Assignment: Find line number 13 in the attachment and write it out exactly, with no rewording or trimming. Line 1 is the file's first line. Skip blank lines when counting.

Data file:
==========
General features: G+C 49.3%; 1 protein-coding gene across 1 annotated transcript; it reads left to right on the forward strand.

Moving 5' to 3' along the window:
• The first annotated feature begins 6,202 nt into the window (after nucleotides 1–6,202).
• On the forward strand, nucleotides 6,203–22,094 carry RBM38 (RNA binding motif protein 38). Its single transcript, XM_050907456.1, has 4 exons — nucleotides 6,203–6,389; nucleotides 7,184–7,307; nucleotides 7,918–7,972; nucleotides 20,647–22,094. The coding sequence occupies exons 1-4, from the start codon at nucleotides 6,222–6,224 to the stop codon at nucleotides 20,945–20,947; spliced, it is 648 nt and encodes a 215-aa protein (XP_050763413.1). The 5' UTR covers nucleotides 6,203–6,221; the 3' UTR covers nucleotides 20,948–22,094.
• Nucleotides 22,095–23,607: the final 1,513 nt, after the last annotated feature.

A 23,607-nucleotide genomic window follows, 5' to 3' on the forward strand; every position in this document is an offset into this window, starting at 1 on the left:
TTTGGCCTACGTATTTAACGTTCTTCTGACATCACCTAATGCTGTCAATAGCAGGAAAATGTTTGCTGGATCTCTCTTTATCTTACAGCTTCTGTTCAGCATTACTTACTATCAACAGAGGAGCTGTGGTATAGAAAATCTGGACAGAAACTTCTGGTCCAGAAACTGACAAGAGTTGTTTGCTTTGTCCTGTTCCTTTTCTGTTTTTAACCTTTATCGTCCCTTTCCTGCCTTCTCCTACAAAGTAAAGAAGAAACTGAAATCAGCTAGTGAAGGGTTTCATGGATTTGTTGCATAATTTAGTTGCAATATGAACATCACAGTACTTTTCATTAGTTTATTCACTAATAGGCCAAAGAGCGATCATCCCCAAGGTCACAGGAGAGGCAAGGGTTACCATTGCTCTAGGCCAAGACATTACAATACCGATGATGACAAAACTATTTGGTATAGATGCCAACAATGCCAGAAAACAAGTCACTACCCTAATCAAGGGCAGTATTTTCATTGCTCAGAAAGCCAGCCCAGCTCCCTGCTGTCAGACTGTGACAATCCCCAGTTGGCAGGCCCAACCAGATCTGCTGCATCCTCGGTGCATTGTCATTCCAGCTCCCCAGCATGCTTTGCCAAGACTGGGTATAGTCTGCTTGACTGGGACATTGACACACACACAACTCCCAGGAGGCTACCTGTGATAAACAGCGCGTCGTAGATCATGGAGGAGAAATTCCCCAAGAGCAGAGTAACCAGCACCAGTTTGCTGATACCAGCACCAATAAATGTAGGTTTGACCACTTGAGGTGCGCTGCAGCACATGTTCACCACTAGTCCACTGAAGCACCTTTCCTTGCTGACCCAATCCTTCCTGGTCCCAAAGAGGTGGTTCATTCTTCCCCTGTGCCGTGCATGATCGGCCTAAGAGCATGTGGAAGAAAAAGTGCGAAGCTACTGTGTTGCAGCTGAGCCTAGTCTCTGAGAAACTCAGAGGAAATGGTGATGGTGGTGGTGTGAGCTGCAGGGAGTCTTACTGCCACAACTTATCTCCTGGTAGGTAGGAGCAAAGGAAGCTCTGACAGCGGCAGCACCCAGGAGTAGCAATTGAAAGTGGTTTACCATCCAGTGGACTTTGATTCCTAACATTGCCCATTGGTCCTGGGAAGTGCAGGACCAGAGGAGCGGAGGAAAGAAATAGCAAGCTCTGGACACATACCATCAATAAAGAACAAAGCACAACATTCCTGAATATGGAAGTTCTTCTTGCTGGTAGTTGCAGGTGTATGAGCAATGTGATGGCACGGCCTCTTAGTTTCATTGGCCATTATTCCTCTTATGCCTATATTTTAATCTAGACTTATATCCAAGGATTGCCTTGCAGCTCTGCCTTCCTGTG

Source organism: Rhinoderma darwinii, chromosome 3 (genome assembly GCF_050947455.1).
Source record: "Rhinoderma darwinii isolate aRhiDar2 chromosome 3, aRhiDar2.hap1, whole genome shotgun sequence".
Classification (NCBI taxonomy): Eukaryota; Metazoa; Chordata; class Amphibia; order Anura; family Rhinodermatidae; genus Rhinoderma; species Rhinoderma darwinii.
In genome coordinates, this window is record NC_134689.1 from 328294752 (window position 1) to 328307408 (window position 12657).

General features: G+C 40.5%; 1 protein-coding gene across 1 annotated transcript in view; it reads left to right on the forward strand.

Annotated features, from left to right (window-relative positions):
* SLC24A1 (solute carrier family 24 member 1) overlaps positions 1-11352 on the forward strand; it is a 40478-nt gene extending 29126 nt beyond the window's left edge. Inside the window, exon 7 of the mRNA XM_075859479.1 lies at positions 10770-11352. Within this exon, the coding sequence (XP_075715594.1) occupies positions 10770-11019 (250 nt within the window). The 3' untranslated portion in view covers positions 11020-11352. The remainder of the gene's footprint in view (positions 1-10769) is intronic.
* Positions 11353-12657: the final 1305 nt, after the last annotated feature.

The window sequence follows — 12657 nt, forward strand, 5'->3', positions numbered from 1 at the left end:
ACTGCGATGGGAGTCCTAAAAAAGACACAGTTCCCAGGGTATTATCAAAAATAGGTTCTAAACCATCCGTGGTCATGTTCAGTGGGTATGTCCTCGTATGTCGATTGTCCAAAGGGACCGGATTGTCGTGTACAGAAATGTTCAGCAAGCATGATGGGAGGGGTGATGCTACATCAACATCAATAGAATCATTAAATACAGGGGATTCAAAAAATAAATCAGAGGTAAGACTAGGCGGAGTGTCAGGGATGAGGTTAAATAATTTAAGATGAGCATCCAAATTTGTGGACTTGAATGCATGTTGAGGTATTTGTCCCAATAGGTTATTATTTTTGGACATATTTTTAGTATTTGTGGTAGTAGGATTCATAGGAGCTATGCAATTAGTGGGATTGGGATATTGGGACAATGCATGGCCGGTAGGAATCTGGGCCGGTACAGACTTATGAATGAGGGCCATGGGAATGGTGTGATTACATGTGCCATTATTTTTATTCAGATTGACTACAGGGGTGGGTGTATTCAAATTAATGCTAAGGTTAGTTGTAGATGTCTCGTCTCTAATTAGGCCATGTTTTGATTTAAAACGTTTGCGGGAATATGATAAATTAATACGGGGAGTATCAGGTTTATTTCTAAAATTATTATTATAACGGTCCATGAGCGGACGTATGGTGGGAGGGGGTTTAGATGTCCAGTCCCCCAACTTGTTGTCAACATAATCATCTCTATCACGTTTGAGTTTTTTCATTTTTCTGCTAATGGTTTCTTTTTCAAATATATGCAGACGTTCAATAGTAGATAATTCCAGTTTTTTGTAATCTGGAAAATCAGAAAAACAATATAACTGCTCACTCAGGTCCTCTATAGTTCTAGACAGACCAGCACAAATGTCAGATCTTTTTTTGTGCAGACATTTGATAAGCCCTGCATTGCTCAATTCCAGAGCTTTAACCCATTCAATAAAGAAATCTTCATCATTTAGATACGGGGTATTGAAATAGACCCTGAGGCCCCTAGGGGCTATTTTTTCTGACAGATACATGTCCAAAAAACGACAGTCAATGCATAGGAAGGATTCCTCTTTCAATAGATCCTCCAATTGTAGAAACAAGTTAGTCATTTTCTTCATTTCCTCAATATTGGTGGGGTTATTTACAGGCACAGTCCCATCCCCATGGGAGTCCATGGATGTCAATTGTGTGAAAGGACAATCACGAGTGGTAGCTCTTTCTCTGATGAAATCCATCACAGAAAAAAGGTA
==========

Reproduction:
Annotated features, from left to right (window-relative positions):